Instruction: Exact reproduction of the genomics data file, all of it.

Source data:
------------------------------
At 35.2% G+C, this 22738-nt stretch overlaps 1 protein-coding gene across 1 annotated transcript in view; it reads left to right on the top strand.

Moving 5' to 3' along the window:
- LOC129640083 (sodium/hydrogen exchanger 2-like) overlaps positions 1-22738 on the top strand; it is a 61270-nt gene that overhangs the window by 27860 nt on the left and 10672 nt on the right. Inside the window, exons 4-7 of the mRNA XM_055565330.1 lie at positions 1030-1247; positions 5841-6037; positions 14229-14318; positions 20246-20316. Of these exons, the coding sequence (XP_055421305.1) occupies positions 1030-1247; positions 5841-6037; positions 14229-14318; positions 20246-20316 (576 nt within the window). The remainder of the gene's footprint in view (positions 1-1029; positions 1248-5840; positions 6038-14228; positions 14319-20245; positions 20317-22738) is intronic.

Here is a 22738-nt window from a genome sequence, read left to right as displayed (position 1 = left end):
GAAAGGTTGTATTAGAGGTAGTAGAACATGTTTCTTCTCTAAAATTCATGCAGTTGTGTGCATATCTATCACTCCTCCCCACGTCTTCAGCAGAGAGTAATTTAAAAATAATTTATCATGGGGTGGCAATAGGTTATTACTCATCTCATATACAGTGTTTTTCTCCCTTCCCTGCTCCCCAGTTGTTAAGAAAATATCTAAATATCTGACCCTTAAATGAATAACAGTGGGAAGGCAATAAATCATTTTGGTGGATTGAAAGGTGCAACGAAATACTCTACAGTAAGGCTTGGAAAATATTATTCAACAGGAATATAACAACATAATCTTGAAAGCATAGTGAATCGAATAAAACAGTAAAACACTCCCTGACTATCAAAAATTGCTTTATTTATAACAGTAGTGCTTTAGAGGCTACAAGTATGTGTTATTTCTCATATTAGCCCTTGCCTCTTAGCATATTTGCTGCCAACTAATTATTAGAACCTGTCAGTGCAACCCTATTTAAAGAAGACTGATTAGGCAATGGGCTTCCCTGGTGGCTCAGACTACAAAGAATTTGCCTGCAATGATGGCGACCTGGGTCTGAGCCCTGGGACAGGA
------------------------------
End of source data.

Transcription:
At 35.2% G+C, this 22738-nt stretch overlaps 1 protein-coding gene across 1 annotated transcript in view; it reads left to right on the top strand.

Moving 5' to 3' along the window:
- LOC129640083 (sodium/hydrogen exchanger 2-like) overlaps positions 1-22738 on the top strand; it is a 61270-nt gene that overhangs the window by 27860 nt on the left and 10672 nt on the right. Inside the window, exons 4-7 of the mRNA XM_055565330.1 lie at positions 1030-1247; positions 5841-6037; positions 14229-14318; positions 20246-20316. Of these exons, the coding sequence (XP_055421305.1) occupies positions 1030-1247; positions 5841-6037; positions 14229-14318; positions 20246-20316 (576 nt within the window). The remainder of the gene's footprint in view (positions 1-1029; positions 1248-5840; positions 6038-14228; positions 14319-20245; positions 20317-22738) is intronic.

Here is a 22738-nt window from a genome sequence, read left to right as displayed (position 1 = left end):
GAAAGGTTGTATTAGAGGTAGTAGAACATGTTTCTTCTCTAAAATTCATGCAGTTGTGTGCATATCTATCACTCCTCCCCACGTCTTCAGCAGAGAGTAATTTAAAAATAATTTATCATGGGGTGGCAATAGGTTATTACTCATCTCATATACAGTGTTTTTCTCCCTTCCCTGCTCCCCAGTTGTTAAGAAAATATCTAAATATCTGACCCTTAAATGAATAACAGTGGGAAGGCAATAAATCATTTTGGTGGATTGAAAGGTGCAACGAAATACTCTACAGTAAGGCTTGGAAAATATTATTCAACAGGAATATAACAACATAATCTTGAAAGCATAGTGAATCGAATAAAACAGTAAAACACTCCCTGACTATCAAAAATTGCTTTATTTATAACAGTAGTGCTTTAGAGGCTACAAGTATGTGTTATTTCTCATATTAGCCCTTGCCTCTTAGCATATTTGCTGCCAACTAATTATTAGAACCTGTCAGTGCAACCCTATTTAAAGAAGACTGATTAGGCAATGGGCTTCCCTGGTGGCTCAGACTACAAAGAATTTGCCTGCAATGATGGCGACCTGGGTCTGAGCCCTGGGACAGGA